SHARE

Walt Disney on Thursday announced plans to acquire many parts of Twenty-First Century Fox in a deal worth $52.4 billion in stock. The company will get network Nat Geo, Asian pay-TV operator Star TV, Fox’s movie studios, stakes in Sky and Hulu, and regional sports networks. Disney’s Fox acquisition bolsters its plans to become a dominant streaming service platform, making it a bigger threat to Netflix.

Bob Iger will remain Disney’s chairman and CEO through the end of 2021, at the request of the board of directors of both companies. Disney emphasized the importance of Iger to integrate the acquisition, saying in a statement that “extending his tenure is in the best interests of our company and our shareholders.”

In August, Disney announced it will start standalone streaming services and pull its movies off of Netflix starting in 2019. No price point has been set for its upcoming movie and TV plan, but the company said it will be “substantially below” Netflix’s price. Disney also will create a standalone ESPN digital service with access to 10,000 additional live sporting events.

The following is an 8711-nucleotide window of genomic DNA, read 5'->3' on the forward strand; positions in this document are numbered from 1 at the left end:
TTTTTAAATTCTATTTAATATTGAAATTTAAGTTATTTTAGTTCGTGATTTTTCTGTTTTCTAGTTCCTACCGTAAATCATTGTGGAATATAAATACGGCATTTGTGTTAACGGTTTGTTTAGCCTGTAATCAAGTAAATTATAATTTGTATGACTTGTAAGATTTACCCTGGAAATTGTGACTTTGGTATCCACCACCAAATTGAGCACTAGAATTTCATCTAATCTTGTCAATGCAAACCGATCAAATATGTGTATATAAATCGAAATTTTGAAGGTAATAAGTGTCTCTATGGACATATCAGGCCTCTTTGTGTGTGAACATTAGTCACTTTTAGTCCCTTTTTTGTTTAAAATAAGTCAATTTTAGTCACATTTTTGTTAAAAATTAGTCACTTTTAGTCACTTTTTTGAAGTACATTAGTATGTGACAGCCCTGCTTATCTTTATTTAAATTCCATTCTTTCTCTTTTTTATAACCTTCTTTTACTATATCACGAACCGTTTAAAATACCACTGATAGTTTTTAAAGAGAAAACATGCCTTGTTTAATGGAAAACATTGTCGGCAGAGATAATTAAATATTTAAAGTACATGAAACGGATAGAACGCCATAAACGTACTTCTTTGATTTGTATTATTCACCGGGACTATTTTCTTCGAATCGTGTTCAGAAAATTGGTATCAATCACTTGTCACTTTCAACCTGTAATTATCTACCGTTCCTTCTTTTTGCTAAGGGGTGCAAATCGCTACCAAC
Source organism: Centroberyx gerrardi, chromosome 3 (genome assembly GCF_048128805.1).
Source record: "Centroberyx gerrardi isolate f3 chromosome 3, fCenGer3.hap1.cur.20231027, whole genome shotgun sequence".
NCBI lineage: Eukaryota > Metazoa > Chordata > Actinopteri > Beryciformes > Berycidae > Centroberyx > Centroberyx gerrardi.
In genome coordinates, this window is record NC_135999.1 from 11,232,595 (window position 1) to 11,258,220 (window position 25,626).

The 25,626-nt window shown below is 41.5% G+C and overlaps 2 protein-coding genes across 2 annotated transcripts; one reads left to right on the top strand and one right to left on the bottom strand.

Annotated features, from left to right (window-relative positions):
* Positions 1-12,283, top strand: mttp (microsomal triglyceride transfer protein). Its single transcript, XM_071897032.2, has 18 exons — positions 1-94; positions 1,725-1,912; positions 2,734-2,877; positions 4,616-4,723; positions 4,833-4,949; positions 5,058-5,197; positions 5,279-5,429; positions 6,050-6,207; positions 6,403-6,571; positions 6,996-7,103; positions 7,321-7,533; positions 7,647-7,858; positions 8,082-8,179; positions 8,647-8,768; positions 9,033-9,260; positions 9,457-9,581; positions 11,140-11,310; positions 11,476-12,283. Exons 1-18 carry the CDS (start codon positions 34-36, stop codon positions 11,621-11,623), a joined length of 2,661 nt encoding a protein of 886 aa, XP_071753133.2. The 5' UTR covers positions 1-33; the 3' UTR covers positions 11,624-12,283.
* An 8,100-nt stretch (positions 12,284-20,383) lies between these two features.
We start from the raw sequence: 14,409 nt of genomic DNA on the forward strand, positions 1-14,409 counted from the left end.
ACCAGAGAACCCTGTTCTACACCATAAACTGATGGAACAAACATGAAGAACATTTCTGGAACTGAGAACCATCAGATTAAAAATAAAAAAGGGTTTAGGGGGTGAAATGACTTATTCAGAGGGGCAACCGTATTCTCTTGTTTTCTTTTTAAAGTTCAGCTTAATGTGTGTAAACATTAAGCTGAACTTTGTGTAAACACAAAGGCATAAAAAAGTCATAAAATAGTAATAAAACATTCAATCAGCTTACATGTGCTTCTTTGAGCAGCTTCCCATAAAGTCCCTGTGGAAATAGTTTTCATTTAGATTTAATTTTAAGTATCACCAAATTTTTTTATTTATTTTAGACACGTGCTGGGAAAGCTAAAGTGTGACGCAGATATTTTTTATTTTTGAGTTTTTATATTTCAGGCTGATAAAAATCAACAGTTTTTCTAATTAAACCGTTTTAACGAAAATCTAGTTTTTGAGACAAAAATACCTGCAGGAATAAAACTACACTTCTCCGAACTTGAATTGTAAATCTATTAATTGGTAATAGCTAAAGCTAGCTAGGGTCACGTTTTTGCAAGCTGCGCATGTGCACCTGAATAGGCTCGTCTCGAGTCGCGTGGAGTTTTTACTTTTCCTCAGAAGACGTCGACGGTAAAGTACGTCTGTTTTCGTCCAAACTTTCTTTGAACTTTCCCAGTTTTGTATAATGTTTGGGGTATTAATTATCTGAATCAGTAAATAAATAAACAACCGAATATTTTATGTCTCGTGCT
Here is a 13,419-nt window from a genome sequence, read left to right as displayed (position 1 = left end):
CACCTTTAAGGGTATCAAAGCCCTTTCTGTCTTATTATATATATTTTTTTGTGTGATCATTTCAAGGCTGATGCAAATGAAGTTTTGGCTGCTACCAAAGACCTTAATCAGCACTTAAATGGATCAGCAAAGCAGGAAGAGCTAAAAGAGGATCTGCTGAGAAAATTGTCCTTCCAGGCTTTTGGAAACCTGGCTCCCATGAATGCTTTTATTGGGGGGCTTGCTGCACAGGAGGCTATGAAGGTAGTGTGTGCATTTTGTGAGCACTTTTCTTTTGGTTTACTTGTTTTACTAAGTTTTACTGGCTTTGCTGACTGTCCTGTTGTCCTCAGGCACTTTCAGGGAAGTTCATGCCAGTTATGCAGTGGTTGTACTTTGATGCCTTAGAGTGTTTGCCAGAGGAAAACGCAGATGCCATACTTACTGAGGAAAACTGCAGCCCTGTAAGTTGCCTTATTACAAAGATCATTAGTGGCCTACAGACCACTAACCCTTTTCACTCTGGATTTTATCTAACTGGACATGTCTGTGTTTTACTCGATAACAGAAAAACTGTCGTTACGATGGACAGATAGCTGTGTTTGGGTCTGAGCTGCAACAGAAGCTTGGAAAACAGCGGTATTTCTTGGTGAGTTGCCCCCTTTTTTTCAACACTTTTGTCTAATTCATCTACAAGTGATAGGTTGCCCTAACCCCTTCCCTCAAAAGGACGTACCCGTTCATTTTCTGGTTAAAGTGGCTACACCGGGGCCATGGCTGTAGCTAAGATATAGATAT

Disney has said its content service will have a smaller library than Netflix. Still, it has some fan-favorite titles including its animated features, Marvel movies, and Star Wars films. Adding Fox’s repertoire of content — which includes the X-Men, Alien and Predator franchises in addition to shows like “The Simpsons,” “Family Guy” and “The X-Files” — will only make it stronger.

“Both companies are so deep in terms of what they have,” Verna said. “The decision to subscribe to a streaming service often comes down to does the content match what I, as a consumer, am interested in.” The deal puts Netflix in a more precarious situation, as some of this content it had previously licensed may now leave the service. Netflix will also have to spend more to remain competitive. However, Netflix has already acknowledged it can’t rely on other media companies’ shows and movies and is focusing on its own content. The company has projected it will spend $8 billion next year.

SHARE